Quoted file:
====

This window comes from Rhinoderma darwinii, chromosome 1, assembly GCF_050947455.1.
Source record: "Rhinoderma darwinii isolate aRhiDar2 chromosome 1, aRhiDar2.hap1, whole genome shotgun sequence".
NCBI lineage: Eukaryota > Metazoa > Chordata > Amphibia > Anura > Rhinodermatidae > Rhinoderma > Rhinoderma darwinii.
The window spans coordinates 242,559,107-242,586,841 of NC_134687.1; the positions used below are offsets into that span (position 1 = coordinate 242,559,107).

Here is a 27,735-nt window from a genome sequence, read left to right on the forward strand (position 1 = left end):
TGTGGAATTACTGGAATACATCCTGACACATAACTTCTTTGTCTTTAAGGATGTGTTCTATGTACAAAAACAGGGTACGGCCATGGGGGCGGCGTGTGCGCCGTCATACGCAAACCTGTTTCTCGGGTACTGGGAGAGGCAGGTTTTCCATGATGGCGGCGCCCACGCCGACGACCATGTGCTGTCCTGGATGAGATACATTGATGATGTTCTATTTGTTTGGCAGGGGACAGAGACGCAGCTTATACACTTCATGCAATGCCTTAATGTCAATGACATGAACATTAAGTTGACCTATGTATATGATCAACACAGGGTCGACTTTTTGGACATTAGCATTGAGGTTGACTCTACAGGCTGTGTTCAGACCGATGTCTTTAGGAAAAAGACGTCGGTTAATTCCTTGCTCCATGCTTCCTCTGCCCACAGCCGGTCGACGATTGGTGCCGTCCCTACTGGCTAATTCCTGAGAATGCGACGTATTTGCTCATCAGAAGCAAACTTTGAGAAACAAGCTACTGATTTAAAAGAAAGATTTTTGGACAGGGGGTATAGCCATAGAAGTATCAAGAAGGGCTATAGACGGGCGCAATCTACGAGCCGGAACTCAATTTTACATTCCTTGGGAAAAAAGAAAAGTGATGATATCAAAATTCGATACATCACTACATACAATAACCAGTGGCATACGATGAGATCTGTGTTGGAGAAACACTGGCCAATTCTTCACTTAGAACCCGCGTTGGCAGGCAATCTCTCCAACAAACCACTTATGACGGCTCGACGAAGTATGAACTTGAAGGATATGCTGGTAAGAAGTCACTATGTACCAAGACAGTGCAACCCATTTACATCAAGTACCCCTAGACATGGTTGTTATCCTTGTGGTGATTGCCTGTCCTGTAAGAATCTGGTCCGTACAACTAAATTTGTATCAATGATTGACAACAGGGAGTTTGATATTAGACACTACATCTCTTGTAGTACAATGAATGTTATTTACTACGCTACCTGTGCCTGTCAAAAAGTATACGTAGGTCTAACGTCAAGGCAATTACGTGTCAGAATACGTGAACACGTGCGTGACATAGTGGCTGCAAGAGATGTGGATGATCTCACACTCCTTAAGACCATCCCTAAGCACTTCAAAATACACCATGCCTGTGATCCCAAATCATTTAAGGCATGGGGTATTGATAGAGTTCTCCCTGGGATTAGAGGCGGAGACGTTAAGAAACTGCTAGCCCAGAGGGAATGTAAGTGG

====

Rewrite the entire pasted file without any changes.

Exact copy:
This window comes from Rhinoderma darwinii, chromosome 1, assembly GCF_050947455.1.
Source record: "Rhinoderma darwinii isolate aRhiDar2 chromosome 1, aRhiDar2.hap1, whole genome shotgun sequence".
NCBI lineage: Eukaryota > Metazoa > Chordata > Amphibia > Anura > Rhinodermatidae > Rhinoderma > Rhinoderma darwinii.
The window spans coordinates 242,559,107-242,586,841 of NC_134687.1; the positions used below are offsets into that span (position 1 = coordinate 242,559,107).

Here is a 27,735-nt window from a genome sequence, read left to right on the forward strand (position 1 = left end):
TGTGGAATTACTGGAATACATCCTGACACATAACTTCTTTGTCTTTAAGGATGTGTTCTATGTACAAAAACAGGGTACGGCCATGGGGGCGGCGTGTGCGCCGTCATACGCAAACCTGTTTCTCGGGTACTGGGAGAGGCAGGTTTTCCATGATGGCGGCGCCCACGCCGACGACCATGTGCTGTCCTGGATGAGATACATTGATGATGTTCTATTTGTTTGGCAGGGGACAGAGACGCAGCTTATACACTTCATGCAATGCCTTAATGTCAATGACATGAACATTAAGTTGACCTATGTATATGATCAACACAGGGTCGACTTTTTGGACATTAGCATTGAGGTTGACTCTACAGGCTGTGTTCAGACCGATGTCTTTAGGAAAAAGACGTCGGTTAATTCCTTGCTCCATGCTTCCTCTGCCCACAGCCGGTCGACGATTGGTGCCGTCCCTACTGGCTAATTCCTGAGAATGCGACGTATTTGCTCATCAGAAGCAAACTTTGAGAAACAAGCTACTGATTTAAAAGAAAGATTTTTGGACAGGGGGTATAGCCATAGAAGTATCAAGAAGGGCTATAGACGGGCGCAATCTACGAGCCGGAACTCAATTTTACATTCCTTGGGAAAAAAGAAAAGTGATGATATCAAAATTCGATACATCACTACATACAATAACCAGTGGCATACGATGAGATCTGTGTTGGAGAAACACTGGCCAATTCTTCACTTAGAACCCGCGTTGGCAGGCAATCTCTCCAACAAACCACTTATGACGGCTCGACGAAGTATGAACTTGAAGGATATGCTGGTAAGAAGTCACTATGTACCAAGACAGTGCAACCCATTTACATCAAGTACCCCTAGACATGGTTGTTATCCTTGTGGTGATTGCCTGTCCTGTAAGAATCTGGTCCGTACAACTAAATTTGTATCAATGATTGACAACAGGGAGTTTGATATTAGACACTACATCTCTTGTAGTACAATGAATGTTATTTACTACGCTACCTGTGCCTGTCAAAAAGTATACGTAGGTCTAACGTCAAGGCAATTACGTGTCAGAATACGTGAACACGTGCGTGACATAGTGGCTGCAAGAGATGTGGATGATCTCACACTCCTTAAGACCATCCCTAAGCACTTCAAAATACACCATGCCTGTGATCCCAAATCATTTAAGGCATGGGGTATTGATAGAGTTCTCCCTGGGATTAGAGGCGGAGACGTTAAGAAACTGCTAGCCCAGAGGGAATGTAAGTGG